The Impact of Response to MTX on the Illness and Treatment Beliefs of Parents of Children with JIA

Buerkle, K., Mulligan, K., Hirani, S. P., Kassoumeri, L., Etheridge, A., Wedderburn, L. R. & Newman, S. P. (2011). The Impact of Response to MTX on the Illness and Treatment Beliefs of Parents of Children with JIA. RHEUMATOLOGY, 50(Supp 3), 131-.

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Abstract

Background: Research on adult patients with chronic illness has shown that their illness beliefs are associated with patient reported outcomes. There is limited research focusing on the illness and treatment beliefs of parents of ill children. The aim of this study was to discern if treatment success, as measured by the ACR Pediatric (Ped) criteria has an impact upon parents’ beliefs about their child’s illness and treatment.

Methods: The data of 157 mothers and 75 fathers was used in this cross-sectional study. Parents were asked to complete a series of questionnaires including the Illness Perception Questionnaire Revised (IPQ-R) and the Treatment Representation Inventory (TRI). Parents of children, who reached the ACR Ped 70 level of improvement in arthritis were compared to parents of non-responders using Chi-Square Tests and ANOVAs.

Results: A number of significant differences in parents’ illness perceptions were found. Mothers of non-responders had a stronger belief in the unpredictable nature of the arthritis (p = 0.01) and mothers of ACR Ped 70 responders showed a stronger belief in their ability to control the arthritis (p = 0.03). Fathers of ACR Pediatric 70 responders had a stronger belief in their child’s understanding of the arthritis (p = 0.01) and in the arthritis being an acute condition (p = 0.03). Only one significant difference was found in parents’ treatment representations. Mothers of ACR Ped 70 responders had a stronger belief in the ability of the treatment to cure the arthritis. The means of the scale assessing the value of treatment were high for all mothers and fathers. Other treatment and illness beliefs were in the mid-range reflecting uncertain beliefs.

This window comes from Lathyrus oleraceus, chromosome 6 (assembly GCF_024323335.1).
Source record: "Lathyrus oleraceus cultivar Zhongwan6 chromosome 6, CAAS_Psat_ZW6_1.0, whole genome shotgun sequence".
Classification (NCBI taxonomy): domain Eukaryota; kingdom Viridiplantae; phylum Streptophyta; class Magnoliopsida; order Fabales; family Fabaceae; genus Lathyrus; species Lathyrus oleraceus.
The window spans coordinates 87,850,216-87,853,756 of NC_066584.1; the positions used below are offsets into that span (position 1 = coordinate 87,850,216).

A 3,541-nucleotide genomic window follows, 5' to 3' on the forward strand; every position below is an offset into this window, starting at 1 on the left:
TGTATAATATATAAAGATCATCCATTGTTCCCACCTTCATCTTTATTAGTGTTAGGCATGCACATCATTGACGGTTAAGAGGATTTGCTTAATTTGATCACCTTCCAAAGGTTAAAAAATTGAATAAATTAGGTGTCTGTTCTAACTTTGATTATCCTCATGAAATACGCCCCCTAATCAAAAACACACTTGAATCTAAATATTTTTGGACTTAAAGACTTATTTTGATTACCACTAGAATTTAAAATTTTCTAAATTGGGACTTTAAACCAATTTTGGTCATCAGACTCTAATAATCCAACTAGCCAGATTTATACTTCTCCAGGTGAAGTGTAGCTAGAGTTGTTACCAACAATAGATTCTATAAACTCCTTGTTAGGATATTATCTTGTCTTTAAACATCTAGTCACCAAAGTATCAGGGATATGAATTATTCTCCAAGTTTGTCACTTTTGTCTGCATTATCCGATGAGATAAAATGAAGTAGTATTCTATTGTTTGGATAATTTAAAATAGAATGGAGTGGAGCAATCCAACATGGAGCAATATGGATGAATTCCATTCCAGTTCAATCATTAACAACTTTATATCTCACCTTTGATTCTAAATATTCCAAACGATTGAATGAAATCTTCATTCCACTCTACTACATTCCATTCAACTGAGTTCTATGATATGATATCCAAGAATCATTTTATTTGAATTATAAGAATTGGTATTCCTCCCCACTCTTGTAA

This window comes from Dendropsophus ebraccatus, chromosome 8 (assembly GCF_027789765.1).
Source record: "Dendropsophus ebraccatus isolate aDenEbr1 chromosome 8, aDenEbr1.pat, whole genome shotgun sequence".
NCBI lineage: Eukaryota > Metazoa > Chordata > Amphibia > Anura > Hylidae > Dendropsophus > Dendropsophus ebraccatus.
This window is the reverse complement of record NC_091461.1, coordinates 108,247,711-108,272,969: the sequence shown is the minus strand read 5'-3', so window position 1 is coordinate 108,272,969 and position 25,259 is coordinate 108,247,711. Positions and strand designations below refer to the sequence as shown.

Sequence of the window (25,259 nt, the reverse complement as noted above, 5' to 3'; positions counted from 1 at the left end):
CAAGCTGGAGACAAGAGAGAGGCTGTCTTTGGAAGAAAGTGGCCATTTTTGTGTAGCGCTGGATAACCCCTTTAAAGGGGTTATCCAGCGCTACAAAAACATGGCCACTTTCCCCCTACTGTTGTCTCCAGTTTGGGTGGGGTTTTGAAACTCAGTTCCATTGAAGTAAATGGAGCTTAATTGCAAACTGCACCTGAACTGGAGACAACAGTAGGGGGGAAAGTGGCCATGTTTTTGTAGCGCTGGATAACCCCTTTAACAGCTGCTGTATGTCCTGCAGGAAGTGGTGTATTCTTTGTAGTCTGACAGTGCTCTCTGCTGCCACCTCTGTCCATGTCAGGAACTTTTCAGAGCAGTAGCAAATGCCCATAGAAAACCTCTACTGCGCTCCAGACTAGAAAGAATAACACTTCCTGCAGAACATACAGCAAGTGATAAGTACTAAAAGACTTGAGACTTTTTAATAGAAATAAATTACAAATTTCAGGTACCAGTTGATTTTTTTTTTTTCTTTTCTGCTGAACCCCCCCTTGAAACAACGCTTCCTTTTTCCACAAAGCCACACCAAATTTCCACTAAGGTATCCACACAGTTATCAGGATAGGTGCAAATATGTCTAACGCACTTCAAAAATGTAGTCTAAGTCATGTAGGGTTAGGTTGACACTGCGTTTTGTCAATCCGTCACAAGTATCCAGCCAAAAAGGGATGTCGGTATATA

Conclusions: With the exception of mothers’ beliefs in the ability of the treatment to cure the arthritis, no differences were found in the treatment beliefs between parents of ACR Ped 70 responders and parents of non-responders. This suggests that with exception of beliefs in cure, the treatment success is not generally reflected in parents’ treatment beliefs. However, treatment success influenced a number of parents’ beliefs about their child’s illness. These differences were all in the expected direction. Notably, on a number of the scales mothers and fathers consistently showed a degree of uncertainty in their beliefs about their child’s illness and treatment, regardless of treatment success. This uncertainty may reflect the fact that currently there is no cure for JIA. Illness uncertainty has been found to be positively associated with negative psychological outcomes in patients with chronic illness. The findings in this study suggest that parents of children with JIA may require additional support to deal with the uncertainty in relation to their child’s illness and treatment.

Item Type: Article
Additional Information: This is a pre-copyedited, author-produced PDF of an article accepted for publication in Rheumatology following peer review. The version of record Buerkle, KS, Mulligan, K., Hirani, S, Kassoumeri, L, Etheridge, A, Wedderburn, L & Newman, S (2011). THE IMPACT OF RESPONSE TO MTX ON THE ILLNESS AND TREATMENT BELIEFS OF PARENTS OF CHILDREN WITH JIA. RHEUMATOLOGY, 50, Supplement 3, 131 is available online at: http://rheumatology.oxfordjournals.org/content/50/suppl_3/iii91.full
Subjects: R Medicine > RC Internal medicine
Divisions: School of Health Sciences > Department of Adult Nursing
Related URLs:
URI: http://openaccess.city.ac.uk/id/eprint/5093

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